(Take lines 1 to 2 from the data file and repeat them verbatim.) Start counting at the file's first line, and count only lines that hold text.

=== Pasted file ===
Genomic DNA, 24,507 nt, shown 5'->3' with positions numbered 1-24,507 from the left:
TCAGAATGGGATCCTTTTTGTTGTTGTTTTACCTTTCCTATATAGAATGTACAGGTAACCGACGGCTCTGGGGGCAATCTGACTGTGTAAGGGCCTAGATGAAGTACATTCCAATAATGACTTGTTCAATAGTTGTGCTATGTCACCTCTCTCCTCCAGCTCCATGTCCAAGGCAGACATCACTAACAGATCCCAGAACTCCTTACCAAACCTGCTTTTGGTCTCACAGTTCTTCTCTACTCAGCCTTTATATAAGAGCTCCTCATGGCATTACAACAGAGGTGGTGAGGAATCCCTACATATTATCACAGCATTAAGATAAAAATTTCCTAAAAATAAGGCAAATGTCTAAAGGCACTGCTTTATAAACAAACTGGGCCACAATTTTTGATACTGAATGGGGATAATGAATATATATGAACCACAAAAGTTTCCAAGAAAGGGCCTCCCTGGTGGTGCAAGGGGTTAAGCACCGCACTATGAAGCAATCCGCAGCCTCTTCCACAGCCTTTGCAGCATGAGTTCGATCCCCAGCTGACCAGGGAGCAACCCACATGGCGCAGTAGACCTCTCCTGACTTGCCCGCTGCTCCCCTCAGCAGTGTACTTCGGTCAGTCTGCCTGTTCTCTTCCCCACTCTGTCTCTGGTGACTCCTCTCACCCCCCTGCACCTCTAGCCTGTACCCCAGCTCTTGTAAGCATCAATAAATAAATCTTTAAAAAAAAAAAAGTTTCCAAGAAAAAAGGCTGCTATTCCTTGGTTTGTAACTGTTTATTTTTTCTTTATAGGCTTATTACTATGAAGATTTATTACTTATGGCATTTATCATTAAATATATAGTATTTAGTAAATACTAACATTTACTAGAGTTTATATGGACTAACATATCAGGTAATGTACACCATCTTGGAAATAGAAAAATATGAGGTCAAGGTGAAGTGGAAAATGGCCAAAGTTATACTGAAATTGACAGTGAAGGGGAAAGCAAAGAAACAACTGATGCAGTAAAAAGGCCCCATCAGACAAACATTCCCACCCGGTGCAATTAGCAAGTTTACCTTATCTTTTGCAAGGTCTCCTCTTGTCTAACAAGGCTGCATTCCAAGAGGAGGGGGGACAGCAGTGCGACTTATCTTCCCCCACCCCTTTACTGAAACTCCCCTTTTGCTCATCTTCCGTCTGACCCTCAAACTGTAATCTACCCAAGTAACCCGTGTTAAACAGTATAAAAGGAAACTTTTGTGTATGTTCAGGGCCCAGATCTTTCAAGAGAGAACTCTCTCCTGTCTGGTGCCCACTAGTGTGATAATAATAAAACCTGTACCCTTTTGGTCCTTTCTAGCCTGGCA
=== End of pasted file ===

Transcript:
Genomic DNA, 24,507 nt, shown 5'->3' with positions numbered 1-24,507 from the left:
TCAGAATGGGATCCTTTTTGTTGTTGTTTTACCTTTCCTATATAGAATGTACAGGTAACCGACGGCTCTGGGGGCAATCTGACTGTGTAAGGGCCTAGATGAAGTACATTCCAATAATGACTTGTTCAATAGTTGTGCTATGTCACCTCTCTCCTCCAGCTCCATGTCCAAGGCAGACATCACTAACAGATCCCAGAACTCCTTACCAAACCTGCTTTTGGTCTCACAGTTCTTCTCTACTCAGCCTTTATATAAGAGCTCCTCATGGCATTACAACAGAGGTGGTGAGGAATCCCTACATATTATCACAGCATTAAGATAAAAATTTCCTAAAAATAAGGCAAATGTCTAAAGGCACTGCTTTATAAACAAACTGGGCCACAATTTTTGATACTGAATGGGGATAATGAATATATATGAACCACAAAAGTTTCCAAGAAAGGGCCTCCCTGGTGGTGCAAGGGGTTAAGCACCGCACTATGAAGCAATCCGCAGCCTCTTCCACAGCCTTTGCAGCATGAGTTCGATCCCCAGCTGACCAGGGAGCAACCCACATGGCGCAGTAGACCTCTCCTGACTTGCCCGCTGCTCCCCTCAGCAGTGTACTTCGGTCAGTCTGCCTGTTCTCTTCCCCACTCTGTCTCTGGTGACTCCTCTCACCCCCCTGCACCTCTAGCCTGTACCCCAGCTCTTGTAAGCATCAATAAATAAATCTTTAAAAAAAAAAAAGTTTCCAAGAAAAAAGGCTGCTATTCCTTGGTTTGTAACTGTTTATTTTTTCTTTATAGGCTTATTACTATGAAGATTTATTACTTATGGCATTTATCATTAAATATATAGTATTTAGTAAATACTAACATTTACTAGAGTTTATATGGACTAACATATCAGGTAATGTACACCATCTTGGAAATAGAAAAATATGAGGTCAAGGTGAAGTGGAAAATGGCCAAAGTTATACTGAAATTGACAGTGAAGGGGAAAGCAAAGAAACAACTGATGCAGTAAAAAGGCCCCATCAGACAAACATTCCCACCCGGTGCAATTAGCAAGTTTACCTTATCTTTTGCAAGGTCTCCTCTTGTCTAACAAGGCTGCATTCCAAGAGGAGGGGGGACAGCAGTGCGACTTATCTTCCCCCACCCCTTTACTGAAACTCCCCTTTTGCTCATCTTCCGTCTGACCCTCAAACTGTAATCTACCCAAGTAACCCGTGTTAAACAGTATAAAAGGAAACTTTTGTGTATGTTCAGGGCCCAGATCTTTCAAGAGAGAACTCTCTCCTGTCTGGTGCCCACTAGTGTGATAATAATAAAACCTGTACCCTTTTGGTCCTTTCTAGCCTGGCA